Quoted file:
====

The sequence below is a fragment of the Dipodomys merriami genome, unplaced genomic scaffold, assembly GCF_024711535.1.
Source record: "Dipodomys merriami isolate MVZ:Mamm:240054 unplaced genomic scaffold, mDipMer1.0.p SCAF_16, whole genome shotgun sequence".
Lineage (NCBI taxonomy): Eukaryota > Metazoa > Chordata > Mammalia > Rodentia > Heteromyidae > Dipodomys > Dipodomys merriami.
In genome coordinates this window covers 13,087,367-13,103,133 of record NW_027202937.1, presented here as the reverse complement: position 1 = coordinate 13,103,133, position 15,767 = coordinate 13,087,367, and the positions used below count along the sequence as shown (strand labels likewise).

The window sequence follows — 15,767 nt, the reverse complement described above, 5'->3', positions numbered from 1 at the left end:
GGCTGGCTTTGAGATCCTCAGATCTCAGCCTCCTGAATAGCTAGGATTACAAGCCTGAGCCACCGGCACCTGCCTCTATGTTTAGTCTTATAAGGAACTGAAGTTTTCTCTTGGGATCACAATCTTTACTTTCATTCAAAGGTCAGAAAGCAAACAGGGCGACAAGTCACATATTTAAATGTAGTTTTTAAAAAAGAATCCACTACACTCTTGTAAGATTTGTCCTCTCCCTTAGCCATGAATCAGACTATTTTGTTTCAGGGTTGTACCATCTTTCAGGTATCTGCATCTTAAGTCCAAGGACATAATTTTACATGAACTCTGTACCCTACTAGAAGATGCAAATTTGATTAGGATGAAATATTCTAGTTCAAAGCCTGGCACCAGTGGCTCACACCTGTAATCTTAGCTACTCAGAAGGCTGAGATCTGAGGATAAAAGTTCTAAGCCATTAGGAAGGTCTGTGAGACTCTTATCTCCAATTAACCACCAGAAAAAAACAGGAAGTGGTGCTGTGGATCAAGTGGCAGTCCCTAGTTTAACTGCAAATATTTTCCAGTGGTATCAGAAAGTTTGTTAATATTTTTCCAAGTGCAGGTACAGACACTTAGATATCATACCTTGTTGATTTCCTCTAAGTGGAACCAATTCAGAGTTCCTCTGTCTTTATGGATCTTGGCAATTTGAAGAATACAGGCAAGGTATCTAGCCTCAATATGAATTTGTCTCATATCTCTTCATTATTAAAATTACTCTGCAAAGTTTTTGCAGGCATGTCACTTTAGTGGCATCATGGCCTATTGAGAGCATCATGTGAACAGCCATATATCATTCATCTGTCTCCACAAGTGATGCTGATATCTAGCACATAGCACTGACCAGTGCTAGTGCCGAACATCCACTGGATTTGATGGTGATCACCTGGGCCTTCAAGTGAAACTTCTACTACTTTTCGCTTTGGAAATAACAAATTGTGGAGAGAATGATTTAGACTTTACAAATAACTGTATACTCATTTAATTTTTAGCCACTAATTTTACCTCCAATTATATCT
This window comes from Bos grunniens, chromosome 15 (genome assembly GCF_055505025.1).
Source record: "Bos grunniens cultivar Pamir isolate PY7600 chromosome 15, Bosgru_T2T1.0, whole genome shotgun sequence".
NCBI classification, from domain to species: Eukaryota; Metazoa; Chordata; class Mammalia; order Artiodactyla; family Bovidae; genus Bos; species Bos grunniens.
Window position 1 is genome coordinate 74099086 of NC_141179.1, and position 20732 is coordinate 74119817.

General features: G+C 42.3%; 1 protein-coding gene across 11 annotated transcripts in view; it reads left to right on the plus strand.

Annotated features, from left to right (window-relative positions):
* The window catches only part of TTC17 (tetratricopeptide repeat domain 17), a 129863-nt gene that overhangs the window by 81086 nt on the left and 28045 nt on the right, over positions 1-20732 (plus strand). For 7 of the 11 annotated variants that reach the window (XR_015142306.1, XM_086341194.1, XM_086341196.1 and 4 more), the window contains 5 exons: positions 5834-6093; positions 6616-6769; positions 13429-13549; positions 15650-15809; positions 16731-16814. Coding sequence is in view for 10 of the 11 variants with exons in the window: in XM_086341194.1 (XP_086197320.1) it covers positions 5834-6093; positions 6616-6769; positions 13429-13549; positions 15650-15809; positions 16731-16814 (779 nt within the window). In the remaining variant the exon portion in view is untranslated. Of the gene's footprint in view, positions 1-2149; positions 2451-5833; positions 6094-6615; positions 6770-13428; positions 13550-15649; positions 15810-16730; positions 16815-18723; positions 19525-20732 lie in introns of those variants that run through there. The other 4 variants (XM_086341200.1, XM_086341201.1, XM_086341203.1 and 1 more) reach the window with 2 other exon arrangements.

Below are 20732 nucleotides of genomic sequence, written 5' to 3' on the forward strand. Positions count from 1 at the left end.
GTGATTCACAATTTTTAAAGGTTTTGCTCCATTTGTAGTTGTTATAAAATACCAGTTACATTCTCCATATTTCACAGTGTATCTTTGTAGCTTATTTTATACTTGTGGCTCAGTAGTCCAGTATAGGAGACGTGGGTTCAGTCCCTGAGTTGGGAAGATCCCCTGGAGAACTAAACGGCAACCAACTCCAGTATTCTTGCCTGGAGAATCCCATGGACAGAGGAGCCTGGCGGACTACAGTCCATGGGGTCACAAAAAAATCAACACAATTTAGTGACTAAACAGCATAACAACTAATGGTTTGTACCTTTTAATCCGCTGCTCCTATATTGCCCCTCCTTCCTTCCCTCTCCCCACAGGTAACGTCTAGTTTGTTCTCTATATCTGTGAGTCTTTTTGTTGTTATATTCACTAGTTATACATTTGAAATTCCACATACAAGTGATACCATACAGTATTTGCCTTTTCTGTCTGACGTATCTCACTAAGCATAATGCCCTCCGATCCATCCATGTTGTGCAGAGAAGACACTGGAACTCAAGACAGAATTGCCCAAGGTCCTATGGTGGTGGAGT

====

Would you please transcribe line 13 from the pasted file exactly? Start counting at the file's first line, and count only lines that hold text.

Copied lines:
* The window catches only part of TTC17 (tetratricopeptide repeat domain 17), a 129863-nt gene that overhangs the window by 81086 nt on the left and 28045 nt on the right, over positions 1-20732 (plus strand). For 7 of the 11 annotated variants that reach the window (XR_015142306.1, XM_086341194.1, XM_086341196.1 and 4 more), the window contains 5 exons: positions 5834-6093; positions 6616-6769; positions 13429-13549; positions 15650-15809; positions 16731-16814. Coding sequence is in view for 10 of the 11 variants with exons in the window: in XM_086341194.1 (XP_086197320.1) it covers positions 5834-6093; positions 6616-6769; positions 13429-13549; positions 15650-15809; positions 16731-16814 (779 nt within the window). In the remaining variant the exon portion in view is untranslated. Of the gene's footprint in view, positions 1-2149; positions 2451-5833; positions 6094-6615; positions 6770-13428; positions 13550-15649; positions 15810-16730; positions 16815-18723; positions 19525-20732 lie in introns of those variants that run through there. The other 4 variants (XM_086341200.1, XM_086341201.1, XM_086341203.1 and 1 more) reach the window with 2 other exon arrangements.